Kings of Convenience Bring Norway to Moscow
- By Simone Peek
- May. 22 2013 00:00
- Last edited 17:41
Many years after "Abba" and "Ace of Base" rose to prominence, and following the turn of the millennium, Scandinavian artists once again began to leave their permanent mark on pop culture.
Having roamed the globe armed with little more than two acoustic guitars and their soothing voices, Kings of Convenience will finally give their first concert in Moscow.
Kings of Convenience is a Norwegian acoustic pop-duo, consisting of Erlend Гye and Eirik Glambek BЬe. Since 2001 they have recorded three albums, with Feist contributing to one of them. On May 23, they will perform a selection of their songs in the capital's "Zelyony Teatr" (Green theater).
Erlend Гye spoke with The Moscow Times on how his band earned its status in pop, performing in a second language, and some of the stresses and strains that come with being in a world-renowned group.
What do you hope to visit while you are in Moscow?
I prefer seeing cafes, bars, and people's homes. I hope to try to understand how people live here. I'm not so interested in "sites" really.
There are three days between your arrival and the concert, how do you spend your time between the shows?
Well, I would like to have as much Russian food as I can. Like, really good stuff, made by the mama.
When your band came to the forefront in 2001, this was simultaneous with the upswing of Scandinavian influence in worldwide pop music, arts and fashion.
What made Scandinavian bands conquer the world?
It could be the kind of English that Scandinavians use. We have learned a lot of English but in a "school way." Because we are not English, it's very important for us to speak properly and clearly.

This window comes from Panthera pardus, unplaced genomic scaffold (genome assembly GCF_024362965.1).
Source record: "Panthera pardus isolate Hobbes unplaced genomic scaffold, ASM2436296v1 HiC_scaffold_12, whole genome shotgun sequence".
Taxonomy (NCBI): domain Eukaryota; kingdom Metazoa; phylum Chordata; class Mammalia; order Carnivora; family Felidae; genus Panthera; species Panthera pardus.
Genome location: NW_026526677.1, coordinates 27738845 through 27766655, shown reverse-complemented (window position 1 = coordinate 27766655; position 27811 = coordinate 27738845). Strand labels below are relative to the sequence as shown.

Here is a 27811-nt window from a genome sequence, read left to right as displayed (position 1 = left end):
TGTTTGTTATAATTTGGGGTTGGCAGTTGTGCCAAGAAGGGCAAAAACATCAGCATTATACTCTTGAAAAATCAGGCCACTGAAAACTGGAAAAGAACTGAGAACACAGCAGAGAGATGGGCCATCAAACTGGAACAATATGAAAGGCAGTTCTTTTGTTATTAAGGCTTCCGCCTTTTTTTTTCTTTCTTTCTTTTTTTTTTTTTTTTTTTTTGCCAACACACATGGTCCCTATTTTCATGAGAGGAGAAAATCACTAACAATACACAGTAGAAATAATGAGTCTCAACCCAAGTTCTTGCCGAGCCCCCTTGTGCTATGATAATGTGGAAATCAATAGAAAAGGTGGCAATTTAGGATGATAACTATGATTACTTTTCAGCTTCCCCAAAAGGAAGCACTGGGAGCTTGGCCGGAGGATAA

We use a kind of "universal English" and I think it's one of the reasons that it appeals all over the world to other people who also have English as their second language. We also use more universal themes, not like rap music, for example, which uses a lot of references that are specific to a certain area.
In Russia, there are many bands that also sing in English but have not yet been able to grasp the attention of the world. Do you have any advice for young aspiring bands?
I first started out in a band called "Peach Fuzz," and we sounded a lot like English bands at the time.
When I started making music with Eirik again, I understood something quite important: Why would English people be interested in a band that sounds like music from England? They already have it.
Kings of Convenience was offering something that in a little way could seem a little bit Norwegian.
It is important to realize that you are still from where you are from. You have to offer something that only someone from Russia could offer.
The last album came out in 2009. In 2010, you told "The Independent" that recording and touring required "a constant state of emergency," and that it was time to slow down. You are still touring around the world, what changed?
This statement was more about recording. When making albums, you have to put a lot of other things aside to get everything done. That is why we don't work that hard anymore to make new albums: Because if you do, you don't have a life.
We spent many years of our lives to reach the level where we are now. I think it is very important that we now go around the world and play this music, and present it live.
If we had made more music, we would simply not play a lot of our great songs in our live performances. We have never played in Moscow, so if we had just made a new album, Moscow would have never heard any of the songs that we made before.
Moscow is hosting a lot of festivals this summer, what is it like to play on festivals?
When a festival gig goes really well, it's really amazing. In 2010, we played at Roskilde Festival for 10,000 to 16,000 people. At a festival, everybody has been in a good mood for several days. That is pretty fantastic for a band.
If you are playing in a city, visitors are still stressing about "the dinner with their grandmother" when they arrive and they spend half the concert even becoming receptive to music.
How do you spend your time at the festivals yourself?
I love going around the crowds and listening to bands. That why I play at festivals, so that I can discover other bands. And I love going to the camping sites where people are just hanging around.
Kings of Convenience are performing in the "Zelyony Teatr" (Green theater) at 8 p.m. on May 43. Kacey Johansing from California will be the supporting act. Johansing performs solo at Masterskaya Club on May 22.